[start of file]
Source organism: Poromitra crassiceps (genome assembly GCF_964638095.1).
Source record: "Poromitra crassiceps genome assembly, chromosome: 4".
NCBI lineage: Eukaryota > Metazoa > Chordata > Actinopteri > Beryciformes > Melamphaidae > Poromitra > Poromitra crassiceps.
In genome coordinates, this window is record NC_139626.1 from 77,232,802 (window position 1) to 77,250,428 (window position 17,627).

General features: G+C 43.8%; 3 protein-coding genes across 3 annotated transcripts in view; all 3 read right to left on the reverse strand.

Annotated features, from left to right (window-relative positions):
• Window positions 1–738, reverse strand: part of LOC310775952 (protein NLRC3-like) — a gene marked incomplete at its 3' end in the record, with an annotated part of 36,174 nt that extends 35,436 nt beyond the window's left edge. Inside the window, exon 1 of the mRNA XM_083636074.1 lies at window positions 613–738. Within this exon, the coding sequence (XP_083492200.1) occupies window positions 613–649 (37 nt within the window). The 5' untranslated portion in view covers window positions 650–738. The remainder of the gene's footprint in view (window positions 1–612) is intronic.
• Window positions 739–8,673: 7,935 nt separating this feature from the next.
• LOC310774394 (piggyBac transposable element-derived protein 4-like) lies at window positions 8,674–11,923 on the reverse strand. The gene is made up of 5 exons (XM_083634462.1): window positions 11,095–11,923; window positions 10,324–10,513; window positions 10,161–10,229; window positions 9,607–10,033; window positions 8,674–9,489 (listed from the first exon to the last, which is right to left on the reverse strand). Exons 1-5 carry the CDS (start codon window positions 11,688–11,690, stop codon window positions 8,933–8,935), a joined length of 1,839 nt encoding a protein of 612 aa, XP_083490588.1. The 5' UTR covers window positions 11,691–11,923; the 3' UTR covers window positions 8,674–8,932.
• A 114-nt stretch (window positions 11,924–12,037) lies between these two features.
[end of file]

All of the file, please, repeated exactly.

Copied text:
Source organism: Poromitra crassiceps (genome assembly GCF_964638095.1).
Source record: "Poromitra crassiceps genome assembly, chromosome: 4".
NCBI lineage: Eukaryota > Metazoa > Chordata > Actinopteri > Beryciformes > Melamphaidae > Poromitra > Poromitra crassiceps.
In genome coordinates, this window is record NC_139626.1 from 77,232,802 (window position 1) to 77,250,428 (window position 17,627).

General features: G+C 43.8%; 3 protein-coding genes across 3 annotated transcripts in view; all 3 read right to left on the reverse strand.

Annotated features, from left to right (window-relative positions):
• Window positions 1–738, reverse strand: part of LOC310775952 (protein NLRC3-like) — a gene marked incomplete at its 3' end in the record, with an annotated part of 36,174 nt that extends 35,436 nt beyond the window's left edge. Inside the window, exon 1 of the mRNA XM_083636074.1 lies at window positions 613–738. Within this exon, the coding sequence (XP_083492200.1) occupies window positions 613–649 (37 nt within the window). The 5' untranslated portion in view covers window positions 650–738. The remainder of the gene's footprint in view (window positions 1–612) is intronic.
• Window positions 739–8,673: 7,935 nt separating this feature from the next.
• LOC310774394 (piggyBac transposable element-derived protein 4-like) lies at window positions 8,674–11,923 on the reverse strand. The gene is made up of 5 exons (XM_083634462.1): window positions 11,095–11,923; window positions 10,324–10,513; window positions 10,161–10,229; window positions 9,607–10,033; window positions 8,674–9,489 (listed from the first exon to the last, which is right to left on the reverse strand). Exons 1-5 carry the CDS (start codon window positions 11,688–11,690, stop codon window positions 8,933–8,935), a joined length of 1,839 nt encoding a protein of 612 aa, XP_083490588.1. The 5' UTR covers window positions 11,691–11,923; the 3' UTR covers window positions 8,674–8,932.
• A 114-nt stretch (window positions 11,924–12,037) lies between these two features.